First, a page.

This transcript has been edited for clarity.
Dear Colleagues, I am Christoph Diener from the University of Duisburg-Essen, Germany. The goal of my video this month is to summarize the most important clinical studies in neurology published in 2022.
Warnings about lecanemab
I would like to begin by discussing a publication in The New England Journal of Medicine on Alzheimer’s disease.
This study investigated lecanemab, a monoclonal antibody against beta-amyloid in people with mild cognitive impairment or early Alzheimer’s disease. Results showed that a monoclonal antibody against beta-amyloid was effective on both primary and secondary endpoints of cognition and function.
The data on amyloid on PET were most impressive. The amyloid burden in the brain remained unchanged in placebo-treated patients. However, the monoclonal antibody treatment group reduced brain amyloid concentrations by 60% to 70% within 18 months.
At present, we do not know how this translates into clinical benefit over the years. But the most important message here is that for the first time in history, we have a drug that slows the progression of early Alzheimer’s disease. .
There are also warnings that are adverse event profiles. These monoclonal antibodies can cause brain edema, requiring an MRI every three months. It can also cause minor bleeding, which is usually asymptomatic. No one knows what will happen to patients who need anticoagulant therapy because they have atrial fibrillation and who take these drugs for a long period of time.
COVID-19 and physical symptoms
Let’s move on to the post-COVID-19 setting.
We are currently conducting a number of studies looking at people who have and are in control of COVID-19 and who are being monitored for physical symptoms. Most of the physical symptoms are in the neurological realm. Headache, fatigue, dizziness, back pain, muscle pain, and nausea.
One of the studies in the Netherlands examined the post-COVID-19 state while correcting for individual symptoms that existed before COVID-19 and the symptom dynamics of the SARS-CoV-2-free population during the pandemic. It is the first to report the nature and prevalence. About 20% of people infected with COVID-19 developed physical symptoms 90 to 150 days after infection, compared to only 9% of controls.
Unfortunately, the pathophysiology of this post-COVID-19 syndrome is unknown and there are no real effective treatments.
Need for new sleeping pills
Now let’s move on to sleep disorders.
We used to have benzodiazepines, but they have been replaced by the Z substance. Although Substance Z was not thought to lead to addiction, some patients have become addicted.
A new class of drugs is the orexin antagonists. Daridorexant is a dual orexin antagonist that has shown efficacy in two large Phase 3 trials. The good news here is that not only did the drug improve the latency for patients to fall asleep, but it also had no hangover effect the next day.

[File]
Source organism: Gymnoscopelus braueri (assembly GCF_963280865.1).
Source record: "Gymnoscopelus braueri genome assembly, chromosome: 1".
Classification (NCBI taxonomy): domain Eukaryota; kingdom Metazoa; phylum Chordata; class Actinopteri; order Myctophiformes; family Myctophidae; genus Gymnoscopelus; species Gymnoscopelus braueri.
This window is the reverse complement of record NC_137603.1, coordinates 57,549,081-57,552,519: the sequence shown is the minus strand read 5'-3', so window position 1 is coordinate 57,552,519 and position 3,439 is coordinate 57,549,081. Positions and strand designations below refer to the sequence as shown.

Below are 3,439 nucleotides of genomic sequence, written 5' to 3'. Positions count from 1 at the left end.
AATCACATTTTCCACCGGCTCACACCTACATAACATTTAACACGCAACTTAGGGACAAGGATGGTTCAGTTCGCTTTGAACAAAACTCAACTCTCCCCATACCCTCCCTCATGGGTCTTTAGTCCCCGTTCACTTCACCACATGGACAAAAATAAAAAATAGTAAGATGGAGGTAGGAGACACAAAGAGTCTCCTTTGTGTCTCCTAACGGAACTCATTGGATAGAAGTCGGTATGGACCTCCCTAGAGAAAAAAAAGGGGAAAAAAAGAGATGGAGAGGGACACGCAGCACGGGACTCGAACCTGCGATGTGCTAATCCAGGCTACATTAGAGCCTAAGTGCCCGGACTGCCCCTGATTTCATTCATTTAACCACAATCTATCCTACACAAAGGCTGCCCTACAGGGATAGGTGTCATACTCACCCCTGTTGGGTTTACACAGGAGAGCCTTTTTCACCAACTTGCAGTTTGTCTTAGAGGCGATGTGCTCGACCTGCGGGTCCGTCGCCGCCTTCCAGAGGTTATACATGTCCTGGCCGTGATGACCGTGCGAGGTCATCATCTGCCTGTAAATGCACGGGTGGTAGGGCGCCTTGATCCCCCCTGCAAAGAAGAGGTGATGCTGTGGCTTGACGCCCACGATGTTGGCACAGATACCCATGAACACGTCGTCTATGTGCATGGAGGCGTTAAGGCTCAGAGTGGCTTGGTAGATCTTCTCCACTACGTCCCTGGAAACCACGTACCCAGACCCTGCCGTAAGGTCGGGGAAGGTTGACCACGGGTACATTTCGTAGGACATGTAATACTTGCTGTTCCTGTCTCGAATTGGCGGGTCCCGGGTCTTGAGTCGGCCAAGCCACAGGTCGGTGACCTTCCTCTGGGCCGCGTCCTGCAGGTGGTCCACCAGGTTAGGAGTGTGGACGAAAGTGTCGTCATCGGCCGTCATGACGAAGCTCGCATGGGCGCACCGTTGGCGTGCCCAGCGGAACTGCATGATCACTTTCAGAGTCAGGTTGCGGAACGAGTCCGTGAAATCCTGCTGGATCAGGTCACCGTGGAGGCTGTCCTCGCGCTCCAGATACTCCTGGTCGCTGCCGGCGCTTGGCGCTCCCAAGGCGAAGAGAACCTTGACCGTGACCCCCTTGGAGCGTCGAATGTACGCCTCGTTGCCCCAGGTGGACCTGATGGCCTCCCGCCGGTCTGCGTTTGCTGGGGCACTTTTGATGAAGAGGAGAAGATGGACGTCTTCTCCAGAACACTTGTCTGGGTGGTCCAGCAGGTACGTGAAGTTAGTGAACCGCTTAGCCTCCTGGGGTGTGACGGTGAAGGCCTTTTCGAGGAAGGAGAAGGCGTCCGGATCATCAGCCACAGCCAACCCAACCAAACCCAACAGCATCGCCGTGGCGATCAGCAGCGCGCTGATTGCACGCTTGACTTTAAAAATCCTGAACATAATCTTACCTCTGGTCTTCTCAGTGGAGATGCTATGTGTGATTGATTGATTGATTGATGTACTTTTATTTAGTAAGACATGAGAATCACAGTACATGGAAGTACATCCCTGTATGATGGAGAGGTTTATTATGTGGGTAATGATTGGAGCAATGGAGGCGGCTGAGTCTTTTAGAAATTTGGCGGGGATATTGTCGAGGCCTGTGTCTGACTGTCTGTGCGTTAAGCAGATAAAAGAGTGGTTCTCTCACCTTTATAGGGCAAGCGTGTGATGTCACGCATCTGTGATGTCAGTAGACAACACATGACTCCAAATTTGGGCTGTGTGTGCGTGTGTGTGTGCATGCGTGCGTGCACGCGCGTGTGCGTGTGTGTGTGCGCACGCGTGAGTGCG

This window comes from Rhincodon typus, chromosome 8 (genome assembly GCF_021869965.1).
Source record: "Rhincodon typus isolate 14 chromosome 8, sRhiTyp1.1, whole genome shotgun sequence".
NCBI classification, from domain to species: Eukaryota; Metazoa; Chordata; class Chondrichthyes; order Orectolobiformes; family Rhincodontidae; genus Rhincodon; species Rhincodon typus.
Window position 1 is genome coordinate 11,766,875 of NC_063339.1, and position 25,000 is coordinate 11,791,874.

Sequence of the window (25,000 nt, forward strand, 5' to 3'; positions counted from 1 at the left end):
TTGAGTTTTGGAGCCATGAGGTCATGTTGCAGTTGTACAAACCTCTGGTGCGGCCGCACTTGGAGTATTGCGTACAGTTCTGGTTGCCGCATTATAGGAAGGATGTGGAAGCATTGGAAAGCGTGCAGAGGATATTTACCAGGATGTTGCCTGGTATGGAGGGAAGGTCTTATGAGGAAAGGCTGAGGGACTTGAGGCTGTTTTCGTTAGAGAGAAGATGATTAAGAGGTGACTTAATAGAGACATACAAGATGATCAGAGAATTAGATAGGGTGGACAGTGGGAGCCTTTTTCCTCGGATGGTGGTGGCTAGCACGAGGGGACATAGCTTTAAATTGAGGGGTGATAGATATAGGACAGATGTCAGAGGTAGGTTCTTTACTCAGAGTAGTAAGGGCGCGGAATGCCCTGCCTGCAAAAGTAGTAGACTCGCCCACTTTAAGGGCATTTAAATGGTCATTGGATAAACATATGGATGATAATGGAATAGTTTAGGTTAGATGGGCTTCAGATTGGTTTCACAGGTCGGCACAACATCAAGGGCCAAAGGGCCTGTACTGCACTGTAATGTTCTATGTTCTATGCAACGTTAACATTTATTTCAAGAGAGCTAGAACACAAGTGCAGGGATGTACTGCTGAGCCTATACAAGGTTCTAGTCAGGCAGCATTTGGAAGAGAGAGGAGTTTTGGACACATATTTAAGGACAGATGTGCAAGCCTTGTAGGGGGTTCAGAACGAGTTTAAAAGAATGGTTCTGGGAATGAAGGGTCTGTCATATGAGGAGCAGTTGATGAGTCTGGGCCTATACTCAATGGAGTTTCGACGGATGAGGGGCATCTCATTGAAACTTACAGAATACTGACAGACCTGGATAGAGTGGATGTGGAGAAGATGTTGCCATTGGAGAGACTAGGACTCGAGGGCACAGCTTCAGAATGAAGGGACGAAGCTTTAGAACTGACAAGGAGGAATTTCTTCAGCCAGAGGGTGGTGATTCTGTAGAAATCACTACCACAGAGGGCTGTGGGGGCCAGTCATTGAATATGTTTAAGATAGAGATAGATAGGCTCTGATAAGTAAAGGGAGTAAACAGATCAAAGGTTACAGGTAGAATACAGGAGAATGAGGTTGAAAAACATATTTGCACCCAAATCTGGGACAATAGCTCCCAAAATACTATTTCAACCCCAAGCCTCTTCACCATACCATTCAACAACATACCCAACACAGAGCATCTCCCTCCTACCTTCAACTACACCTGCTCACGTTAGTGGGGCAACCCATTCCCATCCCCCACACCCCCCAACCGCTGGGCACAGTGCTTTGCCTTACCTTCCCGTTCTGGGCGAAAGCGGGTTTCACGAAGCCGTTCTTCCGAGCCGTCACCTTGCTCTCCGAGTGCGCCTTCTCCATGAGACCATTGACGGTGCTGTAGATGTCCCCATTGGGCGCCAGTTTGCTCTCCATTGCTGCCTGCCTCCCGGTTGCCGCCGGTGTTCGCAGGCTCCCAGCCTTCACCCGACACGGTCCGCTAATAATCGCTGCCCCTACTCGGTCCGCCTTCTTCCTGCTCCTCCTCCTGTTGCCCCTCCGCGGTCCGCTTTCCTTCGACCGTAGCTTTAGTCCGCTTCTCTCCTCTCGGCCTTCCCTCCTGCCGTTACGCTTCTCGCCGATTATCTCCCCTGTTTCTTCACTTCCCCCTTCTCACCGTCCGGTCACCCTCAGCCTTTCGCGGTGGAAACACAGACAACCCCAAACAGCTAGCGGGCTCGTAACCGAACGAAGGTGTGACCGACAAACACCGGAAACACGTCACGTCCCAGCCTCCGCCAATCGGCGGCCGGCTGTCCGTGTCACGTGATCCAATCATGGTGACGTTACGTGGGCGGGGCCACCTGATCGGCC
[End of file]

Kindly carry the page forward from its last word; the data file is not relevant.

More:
Epstein-Barr virus and multiple sclerosis
The most controversial aspect of multiple sclerosis research came from a large study using the Veterans Administration database. Epstein-Barr virus infection was shown to significantly increase the risk of developing multiple sclerosis. In contrast, this was not the case for cytomegalovirus virus.
Unfortunately, 70% to 80% of adults are infected with the Epstein-Barr virus, making it a very common infection. To date there is no vaccine, and it remains unknown whether vaccines really reduce the chances of multiple sclerosis.
Parkinson’s disease treatment hits roadblocks
Let’s move on to Parkinson’s disease.
We know that α-synuclein aggregates in the brain are a clear pathophysiological factor in this disease. A group in Kiel, Germany, has developed a blood test that identifies alpha-synuclein in serum. That’s good news.
The bad news is that two randomized, placebo-controlled trials in early-stage Parkinson’s disease patients using monoclonal antibodies to alpha-synuclein were negative. This means that there are currently no treatments with disease-modifying effects for Parkinson’s disease.
Mechanical thrombectomy turns out to be superior in stroke
Regarding stroke, we have two important updates.
Several randomized studies have shown that the addition of thrombolytic therapy to precirculatory mechanical thrombectomy improves functional outcomes, reduces mortality, and increases reperfusion rates.
We are currently conducting two randomized trials that clearly show that mechanical thrombectomy is superior to pure medical treatment in people with thrombosis or occlusion of the basilar artery.
A step forward in migraine prophylaxis
Headache at the end.
The good news here is that monoclonal antibodies against CGRP or CGRP receptors are effective in treating chronic migraine. It is also effective for people who have failed previous treatments and for people with medication-overuse headaches. Also, there are almost no side effects.
Besides being costly, this is a step forward in the specific treatment of migraine from a prophylactic therapy perspective.
Colleagues, 2022 has been an exciting year. These are just some of the highlights. Thank you very much for watching and listening.
See you in 2023!
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